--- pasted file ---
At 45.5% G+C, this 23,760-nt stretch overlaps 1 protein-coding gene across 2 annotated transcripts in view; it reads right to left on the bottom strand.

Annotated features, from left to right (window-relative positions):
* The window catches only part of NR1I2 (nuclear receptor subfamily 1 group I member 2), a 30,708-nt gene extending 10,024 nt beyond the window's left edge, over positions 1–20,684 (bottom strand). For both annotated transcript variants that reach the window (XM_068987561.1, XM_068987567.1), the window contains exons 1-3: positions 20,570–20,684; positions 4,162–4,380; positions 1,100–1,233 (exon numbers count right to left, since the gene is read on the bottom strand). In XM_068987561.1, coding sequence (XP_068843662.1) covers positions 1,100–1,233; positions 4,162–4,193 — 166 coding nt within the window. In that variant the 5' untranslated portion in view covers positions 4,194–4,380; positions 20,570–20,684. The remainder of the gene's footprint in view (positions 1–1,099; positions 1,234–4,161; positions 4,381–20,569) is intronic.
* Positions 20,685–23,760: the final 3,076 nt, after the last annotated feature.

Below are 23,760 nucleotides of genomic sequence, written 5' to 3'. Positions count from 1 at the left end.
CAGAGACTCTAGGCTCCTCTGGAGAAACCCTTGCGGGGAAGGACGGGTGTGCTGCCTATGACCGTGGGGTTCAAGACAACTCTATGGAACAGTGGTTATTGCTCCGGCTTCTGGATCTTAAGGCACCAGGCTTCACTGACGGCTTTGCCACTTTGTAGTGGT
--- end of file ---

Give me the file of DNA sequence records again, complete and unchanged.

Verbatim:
At 45.5% G+C, this 23,760-nt stretch overlaps 1 protein-coding gene across 2 annotated transcripts in view; it reads right to left on the bottom strand.

Annotated features, from left to right (window-relative positions):
* The window catches only part of NR1I2 (nuclear receptor subfamily 1 group I member 2), a 30,708-nt gene extending 10,024 nt beyond the window's left edge, over positions 1–20,684 (bottom strand). For both annotated transcript variants that reach the window (XM_068987561.1, XM_068987567.1), the window contains exons 1-3: positions 20,570–20,684; positions 4,162–4,380; positions 1,100–1,233 (exon numbers count right to left, since the gene is read on the bottom strand). In XM_068987561.1, coding sequence (XP_068843662.1) covers positions 1,100–1,233; positions 4,162–4,193 — 166 coding nt within the window. In that variant the 5' untranslated portion in view covers positions 4,194–4,380; positions 20,570–20,684. The remainder of the gene's footprint in view (positions 1–1,099; positions 1,234–4,161; positions 4,381–20,569) is intronic.
* Positions 20,685–23,760: the final 3,076 nt, after the last annotated feature.

Below are 23,760 nucleotides of genomic sequence, written 5' to 3'. Positions count from 1 at the left end.
CAGAGACTCTAGGCTCCTCTGGAGAAACCCTTGCGGGGAAGGACGGGTGTGCTGCCTATGACCGTGGGGTTCAAGACAACTCTATGGAACAGTGGTTATTGCTCCGGCTTCTGGATCTTAAGGCACCAGGCTTCACTGACGGCTTTGCCACTTTGTAGTGGT